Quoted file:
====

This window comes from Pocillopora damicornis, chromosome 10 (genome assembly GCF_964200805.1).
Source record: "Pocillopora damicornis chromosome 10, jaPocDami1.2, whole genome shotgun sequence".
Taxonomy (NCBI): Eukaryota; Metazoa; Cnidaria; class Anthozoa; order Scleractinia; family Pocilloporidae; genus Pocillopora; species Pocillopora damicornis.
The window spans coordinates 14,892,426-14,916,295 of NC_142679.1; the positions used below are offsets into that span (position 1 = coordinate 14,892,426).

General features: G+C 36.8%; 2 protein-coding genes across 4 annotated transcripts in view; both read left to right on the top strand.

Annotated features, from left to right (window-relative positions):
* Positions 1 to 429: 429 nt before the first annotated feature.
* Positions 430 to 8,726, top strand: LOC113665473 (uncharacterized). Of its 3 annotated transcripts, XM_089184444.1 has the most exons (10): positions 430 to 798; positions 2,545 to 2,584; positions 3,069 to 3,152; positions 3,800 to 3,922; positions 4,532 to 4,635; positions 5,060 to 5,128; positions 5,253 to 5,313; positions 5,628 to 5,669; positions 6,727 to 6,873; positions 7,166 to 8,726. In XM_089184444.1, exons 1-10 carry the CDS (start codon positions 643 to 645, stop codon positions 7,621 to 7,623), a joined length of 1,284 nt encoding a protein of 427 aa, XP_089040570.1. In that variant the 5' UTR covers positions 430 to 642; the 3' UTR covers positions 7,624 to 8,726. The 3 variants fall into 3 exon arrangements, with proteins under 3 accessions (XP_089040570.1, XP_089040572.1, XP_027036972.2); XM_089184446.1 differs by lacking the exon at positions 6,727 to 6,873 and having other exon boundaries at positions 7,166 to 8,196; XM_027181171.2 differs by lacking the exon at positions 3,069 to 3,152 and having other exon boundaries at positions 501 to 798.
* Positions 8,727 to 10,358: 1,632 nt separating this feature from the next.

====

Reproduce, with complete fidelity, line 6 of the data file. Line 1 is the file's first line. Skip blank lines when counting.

Annotated features, from left to right (window-relative positions):